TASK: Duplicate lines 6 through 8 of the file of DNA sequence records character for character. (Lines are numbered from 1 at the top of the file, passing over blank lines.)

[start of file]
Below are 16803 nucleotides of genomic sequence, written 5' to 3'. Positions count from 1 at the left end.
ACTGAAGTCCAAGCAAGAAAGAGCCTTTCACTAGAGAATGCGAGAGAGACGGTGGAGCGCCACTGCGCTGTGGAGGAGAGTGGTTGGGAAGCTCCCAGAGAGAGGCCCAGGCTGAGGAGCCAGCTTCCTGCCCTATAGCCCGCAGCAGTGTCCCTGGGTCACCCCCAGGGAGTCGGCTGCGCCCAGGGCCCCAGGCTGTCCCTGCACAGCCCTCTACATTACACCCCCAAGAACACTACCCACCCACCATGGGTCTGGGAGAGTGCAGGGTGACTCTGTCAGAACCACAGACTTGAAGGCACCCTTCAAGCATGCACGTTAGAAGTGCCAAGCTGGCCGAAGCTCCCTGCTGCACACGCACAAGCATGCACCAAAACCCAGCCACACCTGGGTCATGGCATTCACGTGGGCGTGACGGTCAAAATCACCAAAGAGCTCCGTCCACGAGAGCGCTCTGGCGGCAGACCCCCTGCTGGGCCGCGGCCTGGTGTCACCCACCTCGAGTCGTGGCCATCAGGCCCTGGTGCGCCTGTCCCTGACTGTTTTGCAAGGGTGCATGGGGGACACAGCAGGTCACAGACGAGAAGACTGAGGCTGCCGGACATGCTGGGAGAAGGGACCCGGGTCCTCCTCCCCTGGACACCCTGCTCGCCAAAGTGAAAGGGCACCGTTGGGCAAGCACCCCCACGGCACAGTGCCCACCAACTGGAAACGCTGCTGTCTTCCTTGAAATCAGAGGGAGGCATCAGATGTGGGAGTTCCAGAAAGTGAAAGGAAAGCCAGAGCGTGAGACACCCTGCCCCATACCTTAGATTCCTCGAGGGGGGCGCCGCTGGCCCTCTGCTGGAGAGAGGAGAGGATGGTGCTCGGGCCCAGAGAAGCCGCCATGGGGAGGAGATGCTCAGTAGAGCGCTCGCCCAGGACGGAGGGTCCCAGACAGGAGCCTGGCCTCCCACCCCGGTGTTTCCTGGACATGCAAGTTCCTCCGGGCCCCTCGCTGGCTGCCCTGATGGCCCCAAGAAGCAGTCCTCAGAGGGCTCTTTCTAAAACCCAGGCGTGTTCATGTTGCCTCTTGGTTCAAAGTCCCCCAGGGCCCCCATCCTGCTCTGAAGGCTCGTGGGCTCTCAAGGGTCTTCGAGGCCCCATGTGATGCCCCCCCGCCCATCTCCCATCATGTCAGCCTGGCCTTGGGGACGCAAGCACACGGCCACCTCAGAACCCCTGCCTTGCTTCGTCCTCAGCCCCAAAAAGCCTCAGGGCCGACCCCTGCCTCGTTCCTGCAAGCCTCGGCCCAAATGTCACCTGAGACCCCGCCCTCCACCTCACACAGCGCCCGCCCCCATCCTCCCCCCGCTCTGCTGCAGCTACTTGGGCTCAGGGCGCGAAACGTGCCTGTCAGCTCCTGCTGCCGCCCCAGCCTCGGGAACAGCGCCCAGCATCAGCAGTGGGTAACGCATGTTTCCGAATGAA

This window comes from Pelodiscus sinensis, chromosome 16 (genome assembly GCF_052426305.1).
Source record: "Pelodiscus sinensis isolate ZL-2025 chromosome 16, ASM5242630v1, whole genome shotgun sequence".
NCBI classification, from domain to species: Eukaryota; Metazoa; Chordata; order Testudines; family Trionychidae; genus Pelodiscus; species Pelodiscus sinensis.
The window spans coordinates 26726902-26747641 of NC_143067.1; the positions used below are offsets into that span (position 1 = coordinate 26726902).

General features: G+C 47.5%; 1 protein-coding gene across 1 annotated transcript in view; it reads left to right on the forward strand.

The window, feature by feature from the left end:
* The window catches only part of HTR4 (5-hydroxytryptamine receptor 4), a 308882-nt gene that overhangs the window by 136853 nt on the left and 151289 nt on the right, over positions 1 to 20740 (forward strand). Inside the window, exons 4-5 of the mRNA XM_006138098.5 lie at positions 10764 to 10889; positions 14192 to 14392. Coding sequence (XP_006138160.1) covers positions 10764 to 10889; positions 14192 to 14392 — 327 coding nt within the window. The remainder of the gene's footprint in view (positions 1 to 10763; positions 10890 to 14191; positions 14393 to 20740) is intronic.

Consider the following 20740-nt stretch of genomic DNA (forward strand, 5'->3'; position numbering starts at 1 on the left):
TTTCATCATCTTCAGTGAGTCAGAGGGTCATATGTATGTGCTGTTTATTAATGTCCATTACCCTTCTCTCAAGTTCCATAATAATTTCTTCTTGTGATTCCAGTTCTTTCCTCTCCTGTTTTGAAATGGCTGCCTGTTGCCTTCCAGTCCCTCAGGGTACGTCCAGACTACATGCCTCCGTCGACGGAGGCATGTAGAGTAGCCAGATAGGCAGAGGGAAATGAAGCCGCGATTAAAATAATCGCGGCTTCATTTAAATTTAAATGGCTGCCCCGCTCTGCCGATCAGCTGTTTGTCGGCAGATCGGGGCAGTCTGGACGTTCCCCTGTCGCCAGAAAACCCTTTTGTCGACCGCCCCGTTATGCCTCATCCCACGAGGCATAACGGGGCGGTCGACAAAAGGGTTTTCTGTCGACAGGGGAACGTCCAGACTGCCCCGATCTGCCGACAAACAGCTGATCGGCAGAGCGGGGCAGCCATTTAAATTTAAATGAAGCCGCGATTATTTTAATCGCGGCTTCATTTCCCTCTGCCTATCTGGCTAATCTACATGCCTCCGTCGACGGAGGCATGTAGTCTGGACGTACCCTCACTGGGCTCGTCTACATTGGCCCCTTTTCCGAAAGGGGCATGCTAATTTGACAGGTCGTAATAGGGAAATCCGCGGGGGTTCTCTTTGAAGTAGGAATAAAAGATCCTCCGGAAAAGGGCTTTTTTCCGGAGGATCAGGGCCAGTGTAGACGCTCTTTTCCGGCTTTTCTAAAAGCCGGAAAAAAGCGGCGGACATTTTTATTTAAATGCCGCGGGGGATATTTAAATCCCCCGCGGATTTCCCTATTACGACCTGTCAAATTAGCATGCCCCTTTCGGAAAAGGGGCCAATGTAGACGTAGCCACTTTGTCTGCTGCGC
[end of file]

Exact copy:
The window spans coordinates 26726902-26747641 of NC_143067.1; the positions used below are offsets into that span (position 1 = coordinate 26726902).

General features: G+C 47.5%; 1 protein-coding gene across 1 annotated transcript in view; it reads left to right on the forward strand.

The window, feature by feature from the left end: